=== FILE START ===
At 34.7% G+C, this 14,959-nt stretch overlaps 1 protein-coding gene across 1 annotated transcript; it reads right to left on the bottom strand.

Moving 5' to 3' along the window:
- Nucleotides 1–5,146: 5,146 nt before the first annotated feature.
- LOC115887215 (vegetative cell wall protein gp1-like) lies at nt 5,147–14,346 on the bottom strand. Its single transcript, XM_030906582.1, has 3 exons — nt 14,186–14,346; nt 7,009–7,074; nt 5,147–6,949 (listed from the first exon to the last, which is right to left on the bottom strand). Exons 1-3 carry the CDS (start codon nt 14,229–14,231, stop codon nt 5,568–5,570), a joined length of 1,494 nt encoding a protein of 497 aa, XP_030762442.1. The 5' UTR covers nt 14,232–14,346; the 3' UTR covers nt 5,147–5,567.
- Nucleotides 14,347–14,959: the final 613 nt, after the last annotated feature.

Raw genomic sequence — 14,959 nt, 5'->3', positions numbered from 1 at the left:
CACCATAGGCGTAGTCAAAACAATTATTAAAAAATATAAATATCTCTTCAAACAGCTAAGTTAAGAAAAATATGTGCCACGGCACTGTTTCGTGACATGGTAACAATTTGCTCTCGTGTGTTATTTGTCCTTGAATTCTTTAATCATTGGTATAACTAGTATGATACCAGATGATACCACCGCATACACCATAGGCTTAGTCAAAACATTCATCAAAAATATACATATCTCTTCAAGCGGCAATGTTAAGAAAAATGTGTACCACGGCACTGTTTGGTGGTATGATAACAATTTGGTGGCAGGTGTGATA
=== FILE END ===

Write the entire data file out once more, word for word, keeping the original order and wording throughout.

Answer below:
At 34.7% G+C, this 14,959-nt stretch overlaps 1 protein-coding gene across 1 annotated transcript; it reads right to left on the bottom strand.

Moving 5' to 3' along the window:
- Nucleotides 1–5,146: 5,146 nt before the first annotated feature.
- LOC115887215 (vegetative cell wall protein gp1-like) lies at nt 5,147–14,346 on the bottom strand. Its single transcript, XM_030906582.1, has 3 exons — nt 14,186–14,346; nt 7,009–7,074; nt 5,147–6,949 (listed from the first exon to the last, which is right to left on the bottom strand). Exons 1-3 carry the CDS (start codon nt 14,229–14,231, stop codon nt 5,568–5,570), a joined length of 1,494 nt encoding a protein of 497 aa, XP_030762442.1. The 5' UTR covers nt 14,232–14,346; the 3' UTR covers nt 5,147–5,567.
- Nucleotides 14,347–14,959: the final 613 nt, after the last annotated feature.

Raw genomic sequence — 14,959 nt, 5'->3', positions numbered from 1 at the left:
CACCATAGGCGTAGTCAAAACAATTATTAAAAAATATAAATATCTCTTCAAACAGCTAAGTTAAGAAAAATATGTGCCACGGCACTGTTTCGTGACATGGTAACAATTTGCTCTCGTGTGTTATTTGTCCTTGAATTCTTTAATCATTGGTATAACTAGTATGATACCAGATGATACCACCGCATACACCATAGGCTTAGTCAAAACATTCATCAAAAATATACATATCTCTTCAAGCGGCAATGTTAAGAAAAATGTGTACCACGGCACTGTTTGGTGGTATGATAACAATTTGGTGGCAGGTGTGATA